Sat, May 16, 1998 Marines learning some old lessons Riverine exercises making progress on waterways here,around the globe BY C. MARK BRINKLEY DAILY NEWS STAFF
For the Marines from Camp Lejeune's Riverine Center of Excellence, the past year could be considered a hard lesson. Never forget where you came from. Or how you got there.
Thirty years ago, the United States' ability to use rivers as battlefields was made formidable by virtue of the seemingly endless war in Vietnam.
Fighting in a region that lacked infrastructure, that relied heavily on waterways for commerce and transportation, forced the U.S. military to adapt. It was an ability born out of necessity -- honed through trial and error -- often at the expense of human lives.
As soon as it was perfected the war came to an end, thus eliminating its immediate need. When the Cold War later overshadowed the importance of a mobile riverine force, the newly discovered techniques were replaced by the military buildup of the '70s and '80s.
By the time the United States realized that the war on drugs could be best fought from the world's rivers, the capability to do so effectively had somehow been lost.
It was with that in mind that the Riverine Center of Excellence was established in 1997, designed to re-create that once-formidable presence.
"We're relearning basic, old lessons here," said Maj. Mike Richards, operations officer for the 2nd Marine Expeditionary Force rotary wing.
Steadily, the group is making progress. In the past year, they have participated in countless hours of training -- locally on the New River and Intracoastal Waterway, and abroad on any river that will have them. They have conducted seminars with foreign nations like Argentina and Peru, countries which depend on waterways for transportation and trade and are constantly battling narcotics traffickers.
They have studied new ideas, like water-based refueling stations designed to maximize training time by eliminating travel between the refueling stations on shore and the training area.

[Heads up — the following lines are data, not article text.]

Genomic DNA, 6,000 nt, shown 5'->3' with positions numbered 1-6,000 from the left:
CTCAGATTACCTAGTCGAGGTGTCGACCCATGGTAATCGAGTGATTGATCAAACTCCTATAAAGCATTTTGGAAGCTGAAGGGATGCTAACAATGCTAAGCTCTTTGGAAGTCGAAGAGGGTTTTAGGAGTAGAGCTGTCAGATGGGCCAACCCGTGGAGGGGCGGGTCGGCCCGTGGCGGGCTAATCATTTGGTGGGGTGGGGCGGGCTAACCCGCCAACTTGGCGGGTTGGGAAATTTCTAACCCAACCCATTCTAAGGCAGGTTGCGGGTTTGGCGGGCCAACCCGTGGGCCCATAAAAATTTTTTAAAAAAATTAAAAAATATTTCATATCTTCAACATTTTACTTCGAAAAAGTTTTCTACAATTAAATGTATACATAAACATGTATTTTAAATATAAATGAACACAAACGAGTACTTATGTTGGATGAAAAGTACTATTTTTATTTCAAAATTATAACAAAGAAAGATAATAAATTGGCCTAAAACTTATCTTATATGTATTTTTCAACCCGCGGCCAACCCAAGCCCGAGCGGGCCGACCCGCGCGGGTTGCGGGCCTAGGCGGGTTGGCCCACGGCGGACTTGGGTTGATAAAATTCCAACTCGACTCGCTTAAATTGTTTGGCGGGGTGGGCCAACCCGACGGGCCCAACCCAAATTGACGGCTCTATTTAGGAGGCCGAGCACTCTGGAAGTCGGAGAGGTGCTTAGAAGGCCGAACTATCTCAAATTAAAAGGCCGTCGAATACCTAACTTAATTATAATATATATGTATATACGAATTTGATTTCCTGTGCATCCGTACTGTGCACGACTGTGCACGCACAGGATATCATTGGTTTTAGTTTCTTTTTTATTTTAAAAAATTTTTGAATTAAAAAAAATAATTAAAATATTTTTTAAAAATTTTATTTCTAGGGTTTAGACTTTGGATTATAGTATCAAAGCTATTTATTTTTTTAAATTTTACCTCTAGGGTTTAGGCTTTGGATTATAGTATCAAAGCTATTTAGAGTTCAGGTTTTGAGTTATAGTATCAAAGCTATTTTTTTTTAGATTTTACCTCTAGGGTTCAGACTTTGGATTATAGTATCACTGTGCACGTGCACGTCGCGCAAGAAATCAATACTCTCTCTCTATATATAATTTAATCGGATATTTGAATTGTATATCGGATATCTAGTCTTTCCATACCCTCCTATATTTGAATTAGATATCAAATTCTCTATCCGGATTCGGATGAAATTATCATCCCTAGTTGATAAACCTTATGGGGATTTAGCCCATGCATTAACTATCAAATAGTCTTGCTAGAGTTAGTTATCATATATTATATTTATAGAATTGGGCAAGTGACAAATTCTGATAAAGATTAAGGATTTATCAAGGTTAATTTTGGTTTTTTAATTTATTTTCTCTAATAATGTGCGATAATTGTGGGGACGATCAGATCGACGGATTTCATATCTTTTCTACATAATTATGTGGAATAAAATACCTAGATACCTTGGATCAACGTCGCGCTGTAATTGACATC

They have successfully tutored hundreds of American troops in the art of riverine warfighting, a point easily proven by watching the service members in action.
Take, for example, the Second Annual Riverine Interoperability Exercise conducted this week at Camp Lejeune. Utilizing assets and troops from every branch of the armed forces, the capabilities demonstrated far exceeded those of the first RIOEX, conducted in 1997 just months after the center was formally established.
"This is different than last year because we have restricted all of the movement totally to the water," Richards said. "It's a step forward for us."
Rather than having land-based operations, as was the scenario last year, the Marines seldom left the river this week -- creating a floating command center from two Army barges and two large sections of Marine ribbon bridge. The water-based facility became a forward-support base on the river, a dry place where troops could sleep, vehicles could be repaired and operations could be launched quickly and efficiently.
"We're trying to raise the bar each time, do a little more each year," said Maj. Paul Greatsinger, commanding officer of Camp Lejeune's Small Craft Company. "We're constantly trying to move forward."
Military visitors from nearly a dozen Central and South American countries attended the exercise, traveling to the floating base by boat with hopes of gaining insight into warfighting on the world's oldest -- and newest -- battlefield.
"We understand their resources are not the same as ours," Richards said of the guests, who came from places like Bolivia, Panama, El Salvador and Honduras. "We're hoping that they can look at some of our concepts and some of our technology and take something home."
Many expressed those same desires, hoping that U.S. innovations in riverine training will help them eventually end the drug trade destroying their countries and corrupting their governments.
"Drug dealing doesn't only hurt the people who actually take the drugs," said Carlos Garrido, a commander in the Peruvian navy. "It's doing a lot of harm to my country and every country which exports drugs. The amount of money that is involved in this kind of trafficking is so big.
"It's so big that it tends to corrupt people in the military, politicians, people in the judiciary," Garrido said. "It's like a social cancer."
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